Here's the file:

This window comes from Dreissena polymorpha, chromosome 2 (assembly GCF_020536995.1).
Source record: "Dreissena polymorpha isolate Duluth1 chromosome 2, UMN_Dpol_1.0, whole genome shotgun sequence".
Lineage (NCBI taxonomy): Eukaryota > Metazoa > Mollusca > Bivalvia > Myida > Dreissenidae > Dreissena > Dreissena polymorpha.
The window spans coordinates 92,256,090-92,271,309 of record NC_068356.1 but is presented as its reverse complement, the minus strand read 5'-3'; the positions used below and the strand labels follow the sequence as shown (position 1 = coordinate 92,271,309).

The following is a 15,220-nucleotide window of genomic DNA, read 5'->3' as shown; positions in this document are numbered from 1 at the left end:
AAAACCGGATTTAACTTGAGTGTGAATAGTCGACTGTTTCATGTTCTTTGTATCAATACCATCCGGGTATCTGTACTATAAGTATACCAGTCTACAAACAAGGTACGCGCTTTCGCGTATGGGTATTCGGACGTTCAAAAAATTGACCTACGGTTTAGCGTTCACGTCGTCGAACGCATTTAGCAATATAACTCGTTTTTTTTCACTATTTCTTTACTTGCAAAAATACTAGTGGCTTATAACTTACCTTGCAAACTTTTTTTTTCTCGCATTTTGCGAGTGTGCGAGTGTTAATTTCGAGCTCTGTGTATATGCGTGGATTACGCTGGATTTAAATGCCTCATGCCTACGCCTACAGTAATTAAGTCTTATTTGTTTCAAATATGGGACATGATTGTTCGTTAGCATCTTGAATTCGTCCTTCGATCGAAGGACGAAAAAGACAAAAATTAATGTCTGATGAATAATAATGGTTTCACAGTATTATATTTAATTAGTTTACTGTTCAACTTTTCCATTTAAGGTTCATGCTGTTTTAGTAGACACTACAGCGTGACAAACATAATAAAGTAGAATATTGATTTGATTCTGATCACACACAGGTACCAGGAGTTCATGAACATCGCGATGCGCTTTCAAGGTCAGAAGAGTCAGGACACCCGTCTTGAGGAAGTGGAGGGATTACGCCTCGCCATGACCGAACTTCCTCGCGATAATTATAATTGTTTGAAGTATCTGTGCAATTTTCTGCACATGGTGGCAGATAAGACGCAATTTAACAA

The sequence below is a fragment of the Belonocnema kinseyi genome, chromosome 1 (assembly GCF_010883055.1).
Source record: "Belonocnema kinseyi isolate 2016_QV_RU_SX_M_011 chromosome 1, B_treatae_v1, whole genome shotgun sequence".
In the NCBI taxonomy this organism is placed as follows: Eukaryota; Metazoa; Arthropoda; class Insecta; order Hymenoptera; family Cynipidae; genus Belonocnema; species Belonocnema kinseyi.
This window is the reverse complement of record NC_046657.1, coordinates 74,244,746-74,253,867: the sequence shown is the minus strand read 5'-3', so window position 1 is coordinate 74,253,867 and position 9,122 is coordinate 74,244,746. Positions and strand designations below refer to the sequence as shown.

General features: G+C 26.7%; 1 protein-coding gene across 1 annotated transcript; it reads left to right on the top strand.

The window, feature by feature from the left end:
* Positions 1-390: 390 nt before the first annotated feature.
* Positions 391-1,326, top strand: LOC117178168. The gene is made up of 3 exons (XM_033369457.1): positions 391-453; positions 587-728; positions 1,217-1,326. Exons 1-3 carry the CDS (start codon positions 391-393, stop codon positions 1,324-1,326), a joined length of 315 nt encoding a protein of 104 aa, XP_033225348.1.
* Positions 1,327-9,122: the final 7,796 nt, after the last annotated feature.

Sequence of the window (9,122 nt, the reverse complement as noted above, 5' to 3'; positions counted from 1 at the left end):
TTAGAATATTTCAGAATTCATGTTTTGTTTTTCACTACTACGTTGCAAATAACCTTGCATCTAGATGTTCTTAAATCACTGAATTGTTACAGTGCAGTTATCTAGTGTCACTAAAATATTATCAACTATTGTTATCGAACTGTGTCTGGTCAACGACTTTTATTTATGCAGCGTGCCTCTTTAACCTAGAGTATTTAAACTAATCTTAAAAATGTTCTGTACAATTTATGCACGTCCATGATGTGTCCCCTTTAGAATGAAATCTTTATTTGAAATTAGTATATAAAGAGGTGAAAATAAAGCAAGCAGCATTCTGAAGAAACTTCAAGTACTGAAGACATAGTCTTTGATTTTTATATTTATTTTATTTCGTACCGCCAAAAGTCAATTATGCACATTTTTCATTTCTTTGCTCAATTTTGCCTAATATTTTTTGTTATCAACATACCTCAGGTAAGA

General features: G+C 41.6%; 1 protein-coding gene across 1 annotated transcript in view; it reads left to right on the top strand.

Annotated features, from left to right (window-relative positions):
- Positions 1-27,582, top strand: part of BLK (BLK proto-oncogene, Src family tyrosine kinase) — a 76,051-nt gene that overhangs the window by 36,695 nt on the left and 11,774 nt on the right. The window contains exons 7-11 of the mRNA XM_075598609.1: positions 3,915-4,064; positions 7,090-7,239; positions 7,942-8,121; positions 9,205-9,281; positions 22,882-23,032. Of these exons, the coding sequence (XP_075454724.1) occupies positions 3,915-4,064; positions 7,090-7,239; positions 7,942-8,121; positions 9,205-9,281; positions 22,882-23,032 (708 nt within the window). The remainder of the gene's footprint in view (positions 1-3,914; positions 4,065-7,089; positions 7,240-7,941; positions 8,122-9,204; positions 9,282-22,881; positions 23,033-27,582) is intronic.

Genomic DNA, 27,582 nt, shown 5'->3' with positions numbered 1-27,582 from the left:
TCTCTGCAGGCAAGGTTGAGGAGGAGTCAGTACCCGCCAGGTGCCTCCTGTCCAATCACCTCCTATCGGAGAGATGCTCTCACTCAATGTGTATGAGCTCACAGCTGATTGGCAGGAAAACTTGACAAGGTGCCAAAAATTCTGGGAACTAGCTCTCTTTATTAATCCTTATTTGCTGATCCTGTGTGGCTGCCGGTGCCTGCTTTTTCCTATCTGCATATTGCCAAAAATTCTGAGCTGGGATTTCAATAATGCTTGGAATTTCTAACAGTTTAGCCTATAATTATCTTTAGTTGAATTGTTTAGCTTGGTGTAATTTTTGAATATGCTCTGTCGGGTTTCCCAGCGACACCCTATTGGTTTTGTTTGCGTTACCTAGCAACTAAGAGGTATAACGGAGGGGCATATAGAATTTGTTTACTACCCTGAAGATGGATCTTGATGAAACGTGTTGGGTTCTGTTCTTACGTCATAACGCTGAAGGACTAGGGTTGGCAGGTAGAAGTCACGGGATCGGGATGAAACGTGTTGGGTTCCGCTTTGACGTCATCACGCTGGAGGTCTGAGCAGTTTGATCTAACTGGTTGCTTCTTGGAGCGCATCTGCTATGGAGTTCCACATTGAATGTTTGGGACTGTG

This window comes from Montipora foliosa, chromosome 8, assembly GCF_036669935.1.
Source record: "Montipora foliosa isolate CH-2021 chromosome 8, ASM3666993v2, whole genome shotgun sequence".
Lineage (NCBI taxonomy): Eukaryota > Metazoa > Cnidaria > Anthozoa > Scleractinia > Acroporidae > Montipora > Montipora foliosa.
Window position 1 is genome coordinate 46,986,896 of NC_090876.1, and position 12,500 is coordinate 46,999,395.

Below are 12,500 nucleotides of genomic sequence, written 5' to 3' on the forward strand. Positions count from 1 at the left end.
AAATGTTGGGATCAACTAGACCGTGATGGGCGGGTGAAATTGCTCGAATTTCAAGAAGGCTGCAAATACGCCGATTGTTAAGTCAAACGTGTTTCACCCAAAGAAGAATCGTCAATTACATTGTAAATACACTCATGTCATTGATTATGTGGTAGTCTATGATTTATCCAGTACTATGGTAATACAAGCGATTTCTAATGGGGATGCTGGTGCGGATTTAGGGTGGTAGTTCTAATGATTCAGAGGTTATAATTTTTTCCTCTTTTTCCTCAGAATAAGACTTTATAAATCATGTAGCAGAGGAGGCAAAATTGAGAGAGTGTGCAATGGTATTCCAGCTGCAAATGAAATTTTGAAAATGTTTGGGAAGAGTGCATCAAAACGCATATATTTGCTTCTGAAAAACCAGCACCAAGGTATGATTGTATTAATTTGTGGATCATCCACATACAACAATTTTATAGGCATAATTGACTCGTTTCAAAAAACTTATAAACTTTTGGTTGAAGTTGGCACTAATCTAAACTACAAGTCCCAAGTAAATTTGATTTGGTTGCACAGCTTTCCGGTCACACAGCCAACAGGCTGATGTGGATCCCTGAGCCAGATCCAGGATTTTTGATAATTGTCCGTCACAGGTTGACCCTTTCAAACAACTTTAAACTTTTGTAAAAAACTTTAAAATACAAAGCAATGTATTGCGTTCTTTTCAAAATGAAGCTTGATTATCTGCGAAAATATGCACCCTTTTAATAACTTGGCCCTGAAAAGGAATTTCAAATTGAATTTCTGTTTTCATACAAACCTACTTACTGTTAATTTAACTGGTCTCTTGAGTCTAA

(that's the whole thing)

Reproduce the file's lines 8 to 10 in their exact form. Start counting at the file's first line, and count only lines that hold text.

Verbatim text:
Source record: "Belonocnema kinseyi isolate 2016_QV_RU_SX_M_011 chromosome 1, B_treatae_v1, whole genome shotgun sequence".
In the NCBI taxonomy this organism is placed as follows: Eukaryota; Metazoa; Arthropoda; class Insecta; order Hymenoptera; family Cynipidae; genus Belonocnema; species Belonocnema kinseyi.
This window is the reverse complement of record NC_046657.1, coordinates 74,244,746-74,253,867: the sequence shown is the minus strand read 5'-3', so window position 1 is coordinate 74,253,867 and position 9,122 is coordinate 74,244,746. Positions and strand designations below refer to the sequence as shown.